- Karen Hsu co-founded BlockchainIntel and is now expanding BlockchainIntel’s mission of increasing trust in blockchains as part of Appdome, as its chief marketing officer. Hsu is also the founder of Blockchain by Women, an organization dedicated to increasing diversity and education on the latest industry developments. Blockchain by Women holds monthly webcasts on blockchain and cryptocurrency topics, including data-driven investments, central bank digital currencies, regulatory and liquidity risk in digital currencies, and blockchain protocols.
- Maggie Love is a co-founder and the director of business development W3bCloud and founder of SheFi. SheFi is a decentralized finance educational program that is also a vehicle to donate funds to nonprofits that educate women in STEM programs. The desire to both reduce the financial literacy gap and empower women to participate in decentralized finance led Love to launch this program. Women join cohorts where they learn about the foundational DeFi projects and use cases, hear from and meet with experts in the blockchain industry, as well as join a community of women from all different backgrounds to learn and earn together.
- Vanessa Grellet is the global head of strategic partnerships, alliances and channels at ConsenSys. She was involved in setting up the Enterprise Ethereum Alliance, sits on the board of the Accounting Blockchain Coalition, and is the president of the Blockchain for Social Impact Coalition.
- Emma Channing is the founder, CEO and general counsel at Satis Group LLC and the founder of NodeWomen — a networking organization for women working in blockchain and associated technologies — and a co-founder of Global Blockchain Convergence, a 150+ person global blockchain policy laboratory and think tank that creates organic opportunities for policy collaboration across the blockchain tech stack. Across her over-20-year career, she has directed complex transactions, led successful domestic and global regulatory compliance, and built holistic and flexible legal approaches for several cutting-edge technologies, including med-tech and digital assets.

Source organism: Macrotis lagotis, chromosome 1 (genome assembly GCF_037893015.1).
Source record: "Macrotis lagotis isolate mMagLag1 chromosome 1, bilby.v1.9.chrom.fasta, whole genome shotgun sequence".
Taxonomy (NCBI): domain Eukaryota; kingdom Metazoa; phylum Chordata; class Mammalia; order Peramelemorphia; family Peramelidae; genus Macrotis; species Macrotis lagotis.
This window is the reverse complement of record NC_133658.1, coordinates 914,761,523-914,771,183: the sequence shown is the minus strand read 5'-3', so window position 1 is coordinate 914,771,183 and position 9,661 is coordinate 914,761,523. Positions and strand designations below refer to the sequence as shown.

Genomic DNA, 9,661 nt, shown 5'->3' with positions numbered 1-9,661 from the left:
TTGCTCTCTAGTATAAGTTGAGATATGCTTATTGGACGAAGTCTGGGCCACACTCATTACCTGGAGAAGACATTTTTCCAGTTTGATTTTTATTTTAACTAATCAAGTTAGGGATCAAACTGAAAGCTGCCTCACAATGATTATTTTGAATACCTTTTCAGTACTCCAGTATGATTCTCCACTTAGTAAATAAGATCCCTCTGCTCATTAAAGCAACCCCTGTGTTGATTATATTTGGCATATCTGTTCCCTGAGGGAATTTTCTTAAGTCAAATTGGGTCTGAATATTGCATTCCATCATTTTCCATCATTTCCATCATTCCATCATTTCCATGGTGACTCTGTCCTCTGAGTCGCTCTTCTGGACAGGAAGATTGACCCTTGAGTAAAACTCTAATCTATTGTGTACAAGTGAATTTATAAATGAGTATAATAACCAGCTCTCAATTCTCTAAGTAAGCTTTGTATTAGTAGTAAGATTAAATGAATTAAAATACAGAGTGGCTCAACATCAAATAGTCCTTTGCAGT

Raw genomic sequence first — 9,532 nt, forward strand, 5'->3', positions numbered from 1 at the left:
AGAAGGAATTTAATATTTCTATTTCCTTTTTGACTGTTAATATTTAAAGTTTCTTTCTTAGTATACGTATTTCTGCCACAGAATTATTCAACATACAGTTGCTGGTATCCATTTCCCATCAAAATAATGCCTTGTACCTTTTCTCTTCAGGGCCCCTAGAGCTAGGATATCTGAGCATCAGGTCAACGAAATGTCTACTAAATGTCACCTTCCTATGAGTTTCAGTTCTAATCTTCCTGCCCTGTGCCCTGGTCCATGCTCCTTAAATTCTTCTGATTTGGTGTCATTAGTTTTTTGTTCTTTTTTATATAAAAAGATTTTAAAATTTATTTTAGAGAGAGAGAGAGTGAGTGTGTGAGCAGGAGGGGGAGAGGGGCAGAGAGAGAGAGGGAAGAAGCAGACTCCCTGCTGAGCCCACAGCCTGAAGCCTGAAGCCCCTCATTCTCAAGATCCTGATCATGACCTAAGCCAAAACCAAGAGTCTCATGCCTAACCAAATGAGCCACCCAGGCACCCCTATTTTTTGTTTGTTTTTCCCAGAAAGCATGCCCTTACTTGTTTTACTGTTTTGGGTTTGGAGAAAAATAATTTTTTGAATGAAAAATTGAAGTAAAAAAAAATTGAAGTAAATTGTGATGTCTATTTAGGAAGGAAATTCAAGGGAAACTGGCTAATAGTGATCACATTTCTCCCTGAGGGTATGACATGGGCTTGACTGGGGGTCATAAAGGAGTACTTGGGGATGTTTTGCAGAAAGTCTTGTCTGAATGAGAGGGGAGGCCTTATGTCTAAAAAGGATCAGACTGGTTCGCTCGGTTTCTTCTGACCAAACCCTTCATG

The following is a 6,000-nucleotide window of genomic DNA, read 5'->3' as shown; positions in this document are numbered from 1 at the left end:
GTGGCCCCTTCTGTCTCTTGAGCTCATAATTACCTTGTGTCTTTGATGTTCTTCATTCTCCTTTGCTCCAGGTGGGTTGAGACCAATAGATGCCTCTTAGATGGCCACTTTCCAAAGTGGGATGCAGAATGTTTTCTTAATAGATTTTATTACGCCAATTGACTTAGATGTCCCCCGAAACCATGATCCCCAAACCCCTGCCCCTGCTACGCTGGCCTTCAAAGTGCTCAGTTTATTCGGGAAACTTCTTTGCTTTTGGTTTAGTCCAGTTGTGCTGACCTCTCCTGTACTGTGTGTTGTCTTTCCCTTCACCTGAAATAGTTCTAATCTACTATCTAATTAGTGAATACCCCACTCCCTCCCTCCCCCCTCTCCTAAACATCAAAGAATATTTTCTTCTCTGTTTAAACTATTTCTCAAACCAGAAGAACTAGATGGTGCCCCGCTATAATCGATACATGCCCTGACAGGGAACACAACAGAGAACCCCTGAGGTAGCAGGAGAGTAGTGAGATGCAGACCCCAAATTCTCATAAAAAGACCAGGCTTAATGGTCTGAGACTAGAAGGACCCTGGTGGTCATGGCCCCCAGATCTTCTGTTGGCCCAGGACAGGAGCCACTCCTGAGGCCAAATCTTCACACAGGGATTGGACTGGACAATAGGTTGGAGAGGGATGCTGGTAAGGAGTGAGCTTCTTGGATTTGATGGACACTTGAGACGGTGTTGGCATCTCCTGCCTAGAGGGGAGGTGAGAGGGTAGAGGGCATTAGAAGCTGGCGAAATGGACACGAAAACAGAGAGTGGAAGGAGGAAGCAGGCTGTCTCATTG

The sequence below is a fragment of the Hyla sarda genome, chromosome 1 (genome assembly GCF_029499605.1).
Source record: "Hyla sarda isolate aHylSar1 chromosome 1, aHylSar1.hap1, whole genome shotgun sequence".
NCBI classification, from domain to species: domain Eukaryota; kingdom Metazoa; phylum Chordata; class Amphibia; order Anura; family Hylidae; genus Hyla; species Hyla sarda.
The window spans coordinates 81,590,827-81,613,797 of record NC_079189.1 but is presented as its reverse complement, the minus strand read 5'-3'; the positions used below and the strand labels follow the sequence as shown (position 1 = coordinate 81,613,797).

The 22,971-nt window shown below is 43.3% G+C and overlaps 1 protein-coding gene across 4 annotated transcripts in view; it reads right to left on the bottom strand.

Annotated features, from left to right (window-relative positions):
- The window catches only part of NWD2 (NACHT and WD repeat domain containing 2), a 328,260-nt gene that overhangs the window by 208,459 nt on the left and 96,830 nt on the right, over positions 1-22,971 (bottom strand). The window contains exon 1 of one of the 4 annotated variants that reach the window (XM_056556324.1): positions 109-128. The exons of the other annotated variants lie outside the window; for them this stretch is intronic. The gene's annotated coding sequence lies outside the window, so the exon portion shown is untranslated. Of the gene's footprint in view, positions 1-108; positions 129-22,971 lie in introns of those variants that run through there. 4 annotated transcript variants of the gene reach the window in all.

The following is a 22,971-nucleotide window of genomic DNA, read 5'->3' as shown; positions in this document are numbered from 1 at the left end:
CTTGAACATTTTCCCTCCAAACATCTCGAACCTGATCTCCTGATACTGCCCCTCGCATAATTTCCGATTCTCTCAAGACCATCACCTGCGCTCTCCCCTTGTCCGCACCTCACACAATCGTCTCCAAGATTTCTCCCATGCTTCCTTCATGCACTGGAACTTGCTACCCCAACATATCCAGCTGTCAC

- Kahina Van Dyke is the global head of digital analytics and channels at Standard Chartered Bank in Singapore, formerly with Ripple and Facebook. Van Dyke carries “with her years at Mastercard and Citi, where she oversaw the launch of new mobile remittance products and expanded operations into new markets such as Europe, the Middle East and Africa.” At Money 2020, where she brought together women across fintech and blockchain to speak with one another informally, she stood out as a champion of women and people of color in fintech.
Seize the opportunities!
There are many startups in the space from series A to those about to have an initial public offering, as well as institutional actors that are hiring their internal blockchain, digital asset and cryptocurrency teams.
There’s a huge need for experienced product managers, development operations, full-stack engineers, marketing, sales, legal, finance, etc. You don’t need to know a blockchain programming language to start, but it will get you noticed. How can you get started? Educate yourself. Here is an article from ConsenSys called “Breaking into Blockchain: How to Get a Job in Crypto,” and there are many courses available on ConsenSys Academy.
The views, thoughts and opinions expressed here are the author’s alone and do not necessarily reflect or represent the views and opinions of Cointelegraph.